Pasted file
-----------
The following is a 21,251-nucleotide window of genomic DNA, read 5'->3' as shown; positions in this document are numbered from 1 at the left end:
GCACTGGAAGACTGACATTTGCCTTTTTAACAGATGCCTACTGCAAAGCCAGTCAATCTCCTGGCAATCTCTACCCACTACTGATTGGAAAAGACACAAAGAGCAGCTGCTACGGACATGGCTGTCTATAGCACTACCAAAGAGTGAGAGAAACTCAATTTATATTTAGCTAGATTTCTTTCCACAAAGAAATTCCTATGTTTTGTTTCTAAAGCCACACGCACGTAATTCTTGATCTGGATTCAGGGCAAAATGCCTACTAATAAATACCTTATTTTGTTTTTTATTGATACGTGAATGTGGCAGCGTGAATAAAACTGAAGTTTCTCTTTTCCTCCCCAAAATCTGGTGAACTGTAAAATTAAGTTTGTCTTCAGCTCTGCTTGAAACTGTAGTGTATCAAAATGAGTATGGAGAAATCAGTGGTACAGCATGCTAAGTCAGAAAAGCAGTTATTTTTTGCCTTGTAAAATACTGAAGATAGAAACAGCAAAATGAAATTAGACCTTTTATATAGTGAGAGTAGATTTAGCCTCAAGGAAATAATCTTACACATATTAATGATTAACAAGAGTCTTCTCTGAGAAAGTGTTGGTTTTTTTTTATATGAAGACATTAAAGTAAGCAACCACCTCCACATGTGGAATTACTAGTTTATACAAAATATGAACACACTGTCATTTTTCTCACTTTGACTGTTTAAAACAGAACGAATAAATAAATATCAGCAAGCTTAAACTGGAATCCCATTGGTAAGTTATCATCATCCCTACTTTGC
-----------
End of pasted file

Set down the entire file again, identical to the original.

The following is a 21,251-nucleotide window of genomic DNA, read 5'->3' as shown; positions in this document are numbered from 1 at the left end:
GCACTGGAAGACTGACATTTGCCTTTTTAACAGATGCCTACTGCAAAGCCAGTCAATCTCCTGGCAATCTCTACCCACTACTGATTGGAAAAGACACAAAGAGCAGCTGCTACGGACATGGCTGTCTATAGCACTACCAAAGAGTGAGAGAAACTCAATTTATATTTAGCTAGATTTCTTTCCACAAAGAAATTCCTATGTTTTGTTTCTAAAGCCACACGCACGTAATTCTTGATCTGGATTCAGGGCAAAATGCCTACTAATAAATACCTTATTTTGTTTTTTATTGATACGTGAATGTGGCAGCGTGAATAAAACTGAAGTTTCTCTTTTCCTCCCCAAAATCTGGTGAACTGTAAAATTAAGTTTGTCTTCAGCTCTGCTTGAAACTGTAGTGTATCAAAATGAGTATGGAGAAATCAGTGGTACAGCATGCTAAGTCAGAAAAGCAGTTATTTTTTGCCTTGTAAAATACTGAAGATAGAAACAGCAAAATGAAATTAGACCTTTTATATAGTGAGAGTAGATTTAGCCTCAAGGAAATAATCTTACACATATTAATGATTAACAAGAGTCTTCTCTGAGAAAGTGTTGGTTTTTTTTTATATGAAGACATTAAAGTAAGCAACCACCTCCACATGTGGAATTACTAGTTTATACAAAATATGAACACACTGTCATTTTTCTCACTTTGACTGTTTAAAACAGAACGAATAAATAAATATCAGCAAGCTTAAACTGGAATCCCATTGGTAAGTTATCATCATCCCTACTTTGC